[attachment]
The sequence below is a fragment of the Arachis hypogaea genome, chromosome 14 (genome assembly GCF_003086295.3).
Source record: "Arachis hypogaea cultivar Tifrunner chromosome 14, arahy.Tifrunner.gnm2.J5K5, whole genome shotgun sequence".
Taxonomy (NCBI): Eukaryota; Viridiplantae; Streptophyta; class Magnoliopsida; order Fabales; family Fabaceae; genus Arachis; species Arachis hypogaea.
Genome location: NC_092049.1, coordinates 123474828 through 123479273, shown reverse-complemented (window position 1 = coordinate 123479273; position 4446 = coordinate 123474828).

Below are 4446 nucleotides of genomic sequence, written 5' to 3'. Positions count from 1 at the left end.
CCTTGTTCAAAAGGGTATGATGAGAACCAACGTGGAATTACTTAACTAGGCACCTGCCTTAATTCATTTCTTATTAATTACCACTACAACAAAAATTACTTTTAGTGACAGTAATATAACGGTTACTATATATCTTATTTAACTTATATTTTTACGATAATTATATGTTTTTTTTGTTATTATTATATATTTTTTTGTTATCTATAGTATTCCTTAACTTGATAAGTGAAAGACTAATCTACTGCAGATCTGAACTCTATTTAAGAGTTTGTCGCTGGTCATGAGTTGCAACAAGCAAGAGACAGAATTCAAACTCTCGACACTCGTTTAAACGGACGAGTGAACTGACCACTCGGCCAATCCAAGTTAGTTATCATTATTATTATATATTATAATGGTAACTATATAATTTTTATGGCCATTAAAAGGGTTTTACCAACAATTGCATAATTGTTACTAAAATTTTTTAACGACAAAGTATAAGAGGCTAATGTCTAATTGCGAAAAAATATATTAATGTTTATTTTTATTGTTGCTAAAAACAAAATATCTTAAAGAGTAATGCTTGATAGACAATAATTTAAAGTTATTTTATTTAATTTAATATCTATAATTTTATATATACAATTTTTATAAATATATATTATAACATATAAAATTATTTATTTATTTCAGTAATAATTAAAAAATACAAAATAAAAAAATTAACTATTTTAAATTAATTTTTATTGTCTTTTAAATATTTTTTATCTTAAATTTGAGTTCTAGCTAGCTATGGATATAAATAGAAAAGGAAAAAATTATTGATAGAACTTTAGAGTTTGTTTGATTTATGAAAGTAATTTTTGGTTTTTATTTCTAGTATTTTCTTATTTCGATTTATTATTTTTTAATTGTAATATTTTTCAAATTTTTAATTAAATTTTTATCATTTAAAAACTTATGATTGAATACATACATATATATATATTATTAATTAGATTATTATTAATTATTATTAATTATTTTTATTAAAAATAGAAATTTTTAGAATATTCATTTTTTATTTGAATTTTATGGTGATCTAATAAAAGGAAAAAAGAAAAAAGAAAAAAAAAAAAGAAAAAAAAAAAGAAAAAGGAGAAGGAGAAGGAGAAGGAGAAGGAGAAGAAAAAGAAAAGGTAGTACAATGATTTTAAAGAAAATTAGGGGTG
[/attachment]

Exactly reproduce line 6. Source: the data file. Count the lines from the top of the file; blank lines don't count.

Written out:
CCTTGTTCAAAAGGGTATGATGAGAACCAACGTGGAATTACTTAACTAGGCACCTGCCTTAATTCATTTCTTATTAATTACCACTACAACAAAAATTACTTTTAGTGACAGTAATATAACGGTTACTATATATCTTATTTAACTTATATTTTTACGATAATTATATGTTTTTTTTGTTATTATTATATATTTTTTTGTTATCTATAGTATTCCTTAACTTGATAAGTGAAAGACTAATCTACTGCAGATCTGAACTCTATTTAAGAGTTTGTCGCTGGTCATGAGTTGCAACAAGCAAGAGACAGAATTCAAACTCTCGACACTCGTTTAAACGGACGAGTGAACTGACCACTCGGCCAATCCAAGTTAGTTATCATTATTATTATATATTATAATGGTAACTATATAATTTTTATGGCCATTAAAAGGGTTTTACCAACAATTGCATAATTGTTACTAAAATTTTTTAACGACAAAGTATAAGAGGCTAATGTCTAATTGCGAAAAAATATATTAATGTTTATTTTTATTGTTGCTAAAAACAAAATATCTTAAAGAGTAATGCTTGATAGACAATAATTTAAAGTTATTTTATTTAATTTAATATCTATAATTTTATATATACAATTTTTATAAATATATATTATAACATATAAAATTATTTATTTATTTCAGTAATAATTAAAAAATACAAAATAAAAAAATTAACTATTTTAAATTAATTTTTATTGTCTTTTAAATATTTTTTATCTTAAATTTGAGTTCTAGCTAGCTATGGATATAAATAGAAAAGGAAAAAATTATTGATAGAACTTTAGAGTTTGTTTGATTTATGAAAGTAATTTTTGGTTTTTATTTCTAGTATTTTCTTATTTCGATTTATTATTTTTTAATTGTAATATTTTTCAAATTTTTAATTAAATTTTTATCATTTAAAAACTTATGATTGAATACATACATATATATATATTATTAATTAGATTATTATTAATTATTATTAATTATTTTTATTAAAAATAGAAATTTTTAGAATATTCATTTTTTATTTGAATTTTATGGTGATCTAATAAAAGGAAAAAAGAAAAAAGAAAAAAAAAAAAGAAAAAAAAAAAGAAAAAGGAGAAGGAGAAGGAGAAGGAGAAGGAGAAGAAAAAGAAAAGGTAGTACAATGATTTTAAAGAAAATTAGGGGTG